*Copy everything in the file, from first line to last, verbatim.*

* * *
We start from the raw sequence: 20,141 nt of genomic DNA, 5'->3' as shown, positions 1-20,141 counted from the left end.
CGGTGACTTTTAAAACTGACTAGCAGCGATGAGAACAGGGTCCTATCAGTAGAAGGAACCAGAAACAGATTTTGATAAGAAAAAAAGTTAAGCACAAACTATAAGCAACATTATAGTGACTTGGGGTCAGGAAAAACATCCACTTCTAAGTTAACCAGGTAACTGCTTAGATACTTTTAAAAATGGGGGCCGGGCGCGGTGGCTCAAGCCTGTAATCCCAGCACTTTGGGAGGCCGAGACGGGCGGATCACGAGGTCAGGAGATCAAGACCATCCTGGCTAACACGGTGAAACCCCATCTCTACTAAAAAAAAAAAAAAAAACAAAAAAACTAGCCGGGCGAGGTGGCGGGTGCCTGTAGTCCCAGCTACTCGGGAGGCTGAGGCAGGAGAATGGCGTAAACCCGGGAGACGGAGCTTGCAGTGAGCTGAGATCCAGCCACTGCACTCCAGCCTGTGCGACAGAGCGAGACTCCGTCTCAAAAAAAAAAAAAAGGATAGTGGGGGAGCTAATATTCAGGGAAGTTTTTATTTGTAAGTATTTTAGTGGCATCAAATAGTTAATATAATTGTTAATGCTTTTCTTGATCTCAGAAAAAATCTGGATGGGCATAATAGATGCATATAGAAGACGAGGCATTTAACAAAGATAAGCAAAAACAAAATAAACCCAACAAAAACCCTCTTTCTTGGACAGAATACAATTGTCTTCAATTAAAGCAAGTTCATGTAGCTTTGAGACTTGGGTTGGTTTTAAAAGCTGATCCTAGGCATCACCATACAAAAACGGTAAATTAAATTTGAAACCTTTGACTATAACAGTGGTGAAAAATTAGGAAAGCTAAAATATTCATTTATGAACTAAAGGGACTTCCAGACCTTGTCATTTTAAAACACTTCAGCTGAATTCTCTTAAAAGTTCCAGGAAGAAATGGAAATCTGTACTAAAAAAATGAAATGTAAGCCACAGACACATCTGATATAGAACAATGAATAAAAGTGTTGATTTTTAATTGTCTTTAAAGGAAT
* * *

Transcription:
We start from the raw sequence: 20,141 nt of genomic DNA, 5'->3' as shown, positions 1-20,141 counted from the left end.
CGGTGACTTTTAAAACTGACTAGCAGCGATGAGAACAGGGTCCTATCAGTAGAAGGAACCAGAAACAGATTTTGATAAGAAAAAAAGTTAAGCACAAACTATAAGCAACATTATAGTGACTTGGGGTCAGGAAAAACATCCACTTCTAAGTTAACCAGGTAACTGCTTAGATACTTTTAAAAATGGGGGCCGGGCGCGGTGGCTCAAGCCTGTAATCCCAGCACTTTGGGAGGCCGAGACGGGCGGATCACGAGGTCAGGAGATCAAGACCATCCTGGCTAACACGGTGAAACCCCATCTCTACTAAAAAAAAAAAAAAAAACAAAAAAACTAGCCGGGCGAGGTGGCGGGTGCCTGTAGTCCCAGCTACTCGGGAGGCTGAGGCAGGAGAATGGCGTAAACCCGGGAGACGGAGCTTGCAGTGAGCTGAGATCCAGCCACTGCACTCCAGCCTGTGCGACAGAGCGAGACTCCGTCTCAAAAAAAAAAAAAAGGATAGTGGGGGAGCTAATATTCAGGGAAGTTTTTATTTGTAAGTATTTTAGTGGCATCAAATAGTTAATATAATTGTTAATGCTTTTCTTGATCTCAGAAAAAATCTGGATGGGCATAATAGATGCATATAGAAGACGAGGCATTTAACAAAGATAAGCAAAAACAAAATAAACCCAACAAAAACCCTCTTTCTTGGACAGAATACAATTGTCTTCAATTAAAGCAAGTTCATGTAGCTTTGAGACTTGGGTTGGTTTTAAAAGCTGATCCTAGGCATCACCATACAAAAACGGTAAATTAAATTTGAAACCTTTGACTATAACAGTGGTGAAAAATTAGGAAAGCTAAAATATTCATTTATGAACTAAAGGGACTTCCAGACCTTGTCATTTTAAAACACTTCAGCTGAATTCTCTTAAAAGTTCCAGGAAGAAATGGAAATCTGTACTAAAAAAATGAAATGTAAGCCACAGACACATCTGATATAGAACAATGAATAAAAGTGTTGATTTTTAATTGTCTTTAAAGGAAT